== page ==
A gathering place for readers, writers, and other advocates for a more just world

Please watch the documentary, Inside Job! My response is not a call to take up arms; instead it is a plea to help me testify to the injustices we know about. After watching this Oscar winner, I had a momentary feeling of helplessness and hopelessness. The top one percent, the wealthiest Americans, have gained so much financial power that I wonder how to hold back what seems to be a tsunami threatening our way of life.

Many of the one percent have this in common, “a blatant disregard for the impact of their actions” (quoted from the movie, stated by an analyst of many of the CEOs). Many others who are not in that category have come under the influence of their lobbyists and other mouthpieces: think news media, academic and government economists (watch interviews in Inside Job), greedy business people, and polluted preachers. Others who have withstood the avalanche of false data and misrepresentation get sucked into the mire by our own cravings—we want what they have or don’t want to lose our more meager assets; this need allows us to be manipulated, even subjugated by the powerful.

And power corrupts, especially when linked with the human tendency toward greed.

Portrayed so clearly in the documentary is the outcome of risk-taking of the financial services industry—billions in losses globally while the chief gamblers continue to gain. [Again, see the documentary for a discussion of derivatives, bonuses, and remorselessness.] I explained derivatives in my book, Pieces of You, this way:

“Derivatives are not inherently bad; as you found in your research, they can limit the risk of bank lending. But when they become a tool for grossly leveraging lending, and when it is hard to discern the abuse, the havoc generated can touch every level of society.”
“You clearly stated that derivatives trading can limit risk—a good thing—so if our managers don’t fall prey to greediness, it would be the assurance my young bank colleagues and I are looking for. Thank you for explaining that! Now I’m ready to return to the discussion at Denise’s house.”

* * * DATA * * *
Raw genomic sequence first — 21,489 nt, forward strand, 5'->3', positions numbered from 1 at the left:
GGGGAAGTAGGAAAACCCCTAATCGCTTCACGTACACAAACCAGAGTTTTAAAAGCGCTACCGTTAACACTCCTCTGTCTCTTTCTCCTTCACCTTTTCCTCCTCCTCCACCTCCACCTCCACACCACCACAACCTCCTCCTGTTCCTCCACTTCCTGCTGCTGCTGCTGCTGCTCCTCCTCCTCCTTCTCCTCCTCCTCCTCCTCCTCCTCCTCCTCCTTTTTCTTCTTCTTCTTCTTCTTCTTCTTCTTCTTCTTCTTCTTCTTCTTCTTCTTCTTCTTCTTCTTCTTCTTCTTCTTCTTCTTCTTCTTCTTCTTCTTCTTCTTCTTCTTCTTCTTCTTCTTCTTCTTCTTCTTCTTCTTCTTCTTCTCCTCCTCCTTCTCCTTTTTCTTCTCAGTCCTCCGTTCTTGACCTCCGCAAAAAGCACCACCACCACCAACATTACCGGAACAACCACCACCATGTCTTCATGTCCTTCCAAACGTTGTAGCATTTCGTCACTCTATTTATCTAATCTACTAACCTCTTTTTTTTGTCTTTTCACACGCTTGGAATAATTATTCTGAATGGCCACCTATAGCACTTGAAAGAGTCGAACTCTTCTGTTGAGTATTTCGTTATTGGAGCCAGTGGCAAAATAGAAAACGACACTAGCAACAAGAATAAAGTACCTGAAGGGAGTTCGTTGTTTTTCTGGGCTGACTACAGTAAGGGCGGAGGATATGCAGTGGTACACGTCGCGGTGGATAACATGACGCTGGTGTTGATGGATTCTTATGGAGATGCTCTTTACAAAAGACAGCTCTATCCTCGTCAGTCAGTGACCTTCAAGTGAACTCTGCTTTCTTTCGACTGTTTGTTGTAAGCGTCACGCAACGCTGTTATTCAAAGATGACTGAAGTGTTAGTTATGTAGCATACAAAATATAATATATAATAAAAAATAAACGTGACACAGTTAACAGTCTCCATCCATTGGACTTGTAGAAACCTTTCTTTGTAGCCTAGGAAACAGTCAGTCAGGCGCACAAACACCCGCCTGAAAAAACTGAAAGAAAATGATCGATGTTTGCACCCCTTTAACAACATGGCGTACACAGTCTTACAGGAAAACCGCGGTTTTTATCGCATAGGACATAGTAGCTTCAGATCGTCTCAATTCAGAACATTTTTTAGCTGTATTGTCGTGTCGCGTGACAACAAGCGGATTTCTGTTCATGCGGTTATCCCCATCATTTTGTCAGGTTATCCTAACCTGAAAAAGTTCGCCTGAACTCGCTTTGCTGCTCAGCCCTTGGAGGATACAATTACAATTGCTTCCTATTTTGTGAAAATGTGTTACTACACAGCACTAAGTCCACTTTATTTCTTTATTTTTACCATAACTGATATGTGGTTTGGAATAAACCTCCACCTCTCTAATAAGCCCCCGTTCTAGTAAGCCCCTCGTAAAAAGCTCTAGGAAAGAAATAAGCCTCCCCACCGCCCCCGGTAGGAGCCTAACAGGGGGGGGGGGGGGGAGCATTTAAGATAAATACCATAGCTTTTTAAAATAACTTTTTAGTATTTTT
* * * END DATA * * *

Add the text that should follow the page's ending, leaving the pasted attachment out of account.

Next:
“I wonder why you so quickly brush off the potential effect of greed on this scheme. Why don’t you take a few minutes to consider how the excessive desire to acquire or possess more than one needs or deserves has affected your own life?”

The question posed to my protagonist is a call to examine ourselves: do our decisions differentiate us from what the one percent have in common? Many of us want to join the fight against injustice, but our voices lack power—until we can prove we are different, that in all our actions we are mindful of the impact on others. Within this proof lies the power of our words to confront whatever is worth fighting for. And by our testimony, we can hold back the tsunami.
<a href="“>See the op-ed, “Another Inside Job” by Paul Krugman, NYTimes

Comments on: "“But some things are worth fighting for” (end quote from “Inside Job”)" (2)

  1. Hello Joy,

    Your comment on the quote “power corrupts” (which I had never thought about in terms of God, our creator–thank you for shining the light of truth on that one!) has made me think about the multitude of messages we hear or read and accept without ever exposing them to the light of truth. Most of us tend to accept that which supports our perceptions and reject–usually in disgust–that which forces us to re-evaluate.

    Let me step out of the circle of the public if Edith Sitwell is correct: “The public will believe anything, so long as it is not founded on truth.”(1887 – 1964)


  2. Joy @ HASP said:

    (I still have trouble getting to this place to post comments.)

    I wonder why no know has thought about how the famous “Power corrupts….” quotation demands from one’s basis of thought. If one accepts this as an ultimate truth one has to assume immediately that there is no God, or at the very least that God is not powerful or does not count.


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